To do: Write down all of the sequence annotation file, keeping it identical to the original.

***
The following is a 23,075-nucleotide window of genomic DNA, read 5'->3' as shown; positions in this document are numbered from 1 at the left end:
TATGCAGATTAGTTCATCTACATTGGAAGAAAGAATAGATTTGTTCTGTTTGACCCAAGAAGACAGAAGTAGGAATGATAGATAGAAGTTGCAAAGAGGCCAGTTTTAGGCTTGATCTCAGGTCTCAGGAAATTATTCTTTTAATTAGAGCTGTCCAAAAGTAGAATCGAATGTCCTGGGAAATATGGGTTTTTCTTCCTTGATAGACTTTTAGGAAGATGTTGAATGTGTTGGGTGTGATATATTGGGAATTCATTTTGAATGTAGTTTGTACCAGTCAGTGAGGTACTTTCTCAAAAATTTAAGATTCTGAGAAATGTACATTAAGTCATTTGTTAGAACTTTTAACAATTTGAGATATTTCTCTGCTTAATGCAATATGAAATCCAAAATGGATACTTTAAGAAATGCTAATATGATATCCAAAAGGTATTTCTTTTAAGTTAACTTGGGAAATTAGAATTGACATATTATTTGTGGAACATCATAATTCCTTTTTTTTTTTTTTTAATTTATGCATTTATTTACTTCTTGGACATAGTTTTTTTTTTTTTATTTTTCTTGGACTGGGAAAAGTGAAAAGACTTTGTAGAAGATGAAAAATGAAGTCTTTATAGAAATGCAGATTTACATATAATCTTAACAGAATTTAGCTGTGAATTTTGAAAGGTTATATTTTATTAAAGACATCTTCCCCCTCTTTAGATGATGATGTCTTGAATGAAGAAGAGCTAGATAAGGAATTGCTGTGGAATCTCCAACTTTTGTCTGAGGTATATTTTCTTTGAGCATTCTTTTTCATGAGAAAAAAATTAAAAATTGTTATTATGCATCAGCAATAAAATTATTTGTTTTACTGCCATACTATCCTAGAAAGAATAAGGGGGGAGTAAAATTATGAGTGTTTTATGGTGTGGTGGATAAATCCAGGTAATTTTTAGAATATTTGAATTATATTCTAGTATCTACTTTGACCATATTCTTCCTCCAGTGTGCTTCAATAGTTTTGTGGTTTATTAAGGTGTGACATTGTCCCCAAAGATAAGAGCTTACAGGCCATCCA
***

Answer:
The following is a 23,075-nucleotide window of genomic DNA, read 5'->3' as shown; positions in this document are numbered from 1 at the left end:
TATGCAGATTAGTTCATCTACATTGGAAGAAAGAATAGATTTGTTCTGTTTGACCCAAGAAGACAGAAGTAGGAATGATAGATAGAAGTTGCAAAGAGGCCAGTTTTAGGCTTGATCTCAGGTCTCAGGAAATTATTCTTTTAATTAGAGCTGTCCAAAAGTAGAATCGAATGTCCTGGGAAATATGGGTTTTTCTTCCTTGATAGACTTTTAGGAAGATGTTGAATGTGTTGGGTGTGATATATTGGGAATTCATTTTGAATGTAGTTTGTACCAGTCAGTGAGGTACTTTCTCAAAAATTTAAGATTCTGAGAAATGTACATTAAGTCATTTGTTAGAACTTTTAACAATTTGAGATATTTCTCTGCTTAATGCAATATGAAATCCAAAATGGATACTTTAAGAAATGCTAATATGATATCCAAAAGGTATTTCTTTTAAGTTAACTTGGGAAATTAGAATTGACATATTATTTGTGGAACATCATAATTCCTTTTTTTTTTTTTTTAATTTATGCATTTATTTACTTCTTGGACATAGTTTTTTTTTTTTTATTTTTCTTGGACTGGGAAAAGTGAAAAGACTTTGTAGAAGATGAAAAATGAAGTCTTTATAGAAATGCAGATTTACATATAATCTTAACAGAATTTAGCTGTGAATTTTGAAAGGTTATATTTTATTAAAGACATCTTCCCCCTCTTTAGATGATGATGTCTTGAATGAAGAAGAGCTAGATAAGGAATTGCTGTGGAATCTCCAACTTTTGTCTGAGGTATATTTTCTTTGAGCATTCTTTTTCATGAGAAAAAAATTAAAAATTGTTATTATGCATCAGCAATAAAATTATTTGTTTTACTGCCATACTATCCTAGAAAGAATAAGGGGGGAGTAAAATTATGAGTGTTTTATGGTGTGGTGGATAAATCCAGGTAATTTTTAGAATATTTGAATTATATTCTAGTATCTACTTTGACCATATTCTTCCTCCAGTGTGCTTCAATAGTTTTGTGGTTTATTAAGGTGTGACATTGTCCCCAAAGATAAGAGCTTACAGGCCATCCA